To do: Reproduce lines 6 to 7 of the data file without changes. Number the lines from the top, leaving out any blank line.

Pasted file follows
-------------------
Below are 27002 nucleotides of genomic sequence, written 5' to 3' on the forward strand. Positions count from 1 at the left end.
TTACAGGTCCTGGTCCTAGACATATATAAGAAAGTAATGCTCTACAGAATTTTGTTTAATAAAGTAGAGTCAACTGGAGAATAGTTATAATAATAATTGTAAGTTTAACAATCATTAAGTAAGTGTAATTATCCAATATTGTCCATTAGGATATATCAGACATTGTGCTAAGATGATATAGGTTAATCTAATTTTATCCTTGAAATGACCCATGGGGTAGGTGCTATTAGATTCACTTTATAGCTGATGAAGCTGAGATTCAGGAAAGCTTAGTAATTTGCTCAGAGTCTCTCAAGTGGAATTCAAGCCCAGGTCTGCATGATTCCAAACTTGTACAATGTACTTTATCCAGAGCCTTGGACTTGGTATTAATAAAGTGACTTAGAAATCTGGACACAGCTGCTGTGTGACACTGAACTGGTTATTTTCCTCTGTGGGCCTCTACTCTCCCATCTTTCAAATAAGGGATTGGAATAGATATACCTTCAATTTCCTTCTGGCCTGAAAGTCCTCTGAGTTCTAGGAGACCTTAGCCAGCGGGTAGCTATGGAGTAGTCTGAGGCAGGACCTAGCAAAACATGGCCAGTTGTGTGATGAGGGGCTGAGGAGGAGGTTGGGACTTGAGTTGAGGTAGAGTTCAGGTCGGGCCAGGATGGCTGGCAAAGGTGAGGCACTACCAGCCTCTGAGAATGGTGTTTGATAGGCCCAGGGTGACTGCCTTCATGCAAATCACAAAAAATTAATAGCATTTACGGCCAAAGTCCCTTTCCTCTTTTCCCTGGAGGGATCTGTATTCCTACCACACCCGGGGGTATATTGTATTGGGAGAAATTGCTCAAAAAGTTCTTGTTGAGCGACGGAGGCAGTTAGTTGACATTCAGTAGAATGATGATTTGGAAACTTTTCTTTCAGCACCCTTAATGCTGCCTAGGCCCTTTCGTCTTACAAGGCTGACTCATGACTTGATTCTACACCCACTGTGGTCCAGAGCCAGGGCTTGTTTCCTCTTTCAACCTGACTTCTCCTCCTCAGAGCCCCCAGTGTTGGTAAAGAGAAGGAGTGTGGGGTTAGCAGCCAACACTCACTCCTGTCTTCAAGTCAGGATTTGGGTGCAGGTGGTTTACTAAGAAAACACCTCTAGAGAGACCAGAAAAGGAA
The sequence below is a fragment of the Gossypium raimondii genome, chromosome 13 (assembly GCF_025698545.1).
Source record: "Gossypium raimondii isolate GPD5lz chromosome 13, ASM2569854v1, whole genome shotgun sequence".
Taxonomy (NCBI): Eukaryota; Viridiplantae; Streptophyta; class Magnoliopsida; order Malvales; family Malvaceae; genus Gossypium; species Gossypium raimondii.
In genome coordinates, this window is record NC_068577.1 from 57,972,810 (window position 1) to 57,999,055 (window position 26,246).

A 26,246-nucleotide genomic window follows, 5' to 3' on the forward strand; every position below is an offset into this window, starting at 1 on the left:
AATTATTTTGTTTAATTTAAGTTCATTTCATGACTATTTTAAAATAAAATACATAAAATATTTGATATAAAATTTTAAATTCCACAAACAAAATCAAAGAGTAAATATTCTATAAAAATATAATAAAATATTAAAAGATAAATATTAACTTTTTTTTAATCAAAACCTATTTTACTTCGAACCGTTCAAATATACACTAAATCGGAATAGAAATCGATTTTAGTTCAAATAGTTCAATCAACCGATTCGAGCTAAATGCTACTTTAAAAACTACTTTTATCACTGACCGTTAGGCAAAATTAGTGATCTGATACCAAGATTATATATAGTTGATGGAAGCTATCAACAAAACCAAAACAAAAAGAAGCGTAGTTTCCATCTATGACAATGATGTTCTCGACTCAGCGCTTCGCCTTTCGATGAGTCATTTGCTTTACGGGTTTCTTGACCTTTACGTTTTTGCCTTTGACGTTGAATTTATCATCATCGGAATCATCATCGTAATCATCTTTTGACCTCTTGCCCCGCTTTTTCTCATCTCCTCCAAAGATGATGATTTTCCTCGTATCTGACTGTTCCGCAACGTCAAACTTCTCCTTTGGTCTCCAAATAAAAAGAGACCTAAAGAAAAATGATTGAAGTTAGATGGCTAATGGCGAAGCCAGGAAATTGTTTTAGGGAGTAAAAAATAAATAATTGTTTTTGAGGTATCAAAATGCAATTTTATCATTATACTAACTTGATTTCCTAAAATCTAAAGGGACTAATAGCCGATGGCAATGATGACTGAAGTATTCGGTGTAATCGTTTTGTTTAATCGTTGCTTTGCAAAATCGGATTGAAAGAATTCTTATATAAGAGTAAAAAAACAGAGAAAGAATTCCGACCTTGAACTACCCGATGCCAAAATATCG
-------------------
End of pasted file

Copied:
In genome coordinates, this window is record NC_068577.1 from 57,972,810 (window position 1) to 57,999,055 (window position 26,246).

A 26,246-nucleotide genomic window follows, 5' to 3' on the forward strand; every position below is an offset into this window, starting at 1 on the left: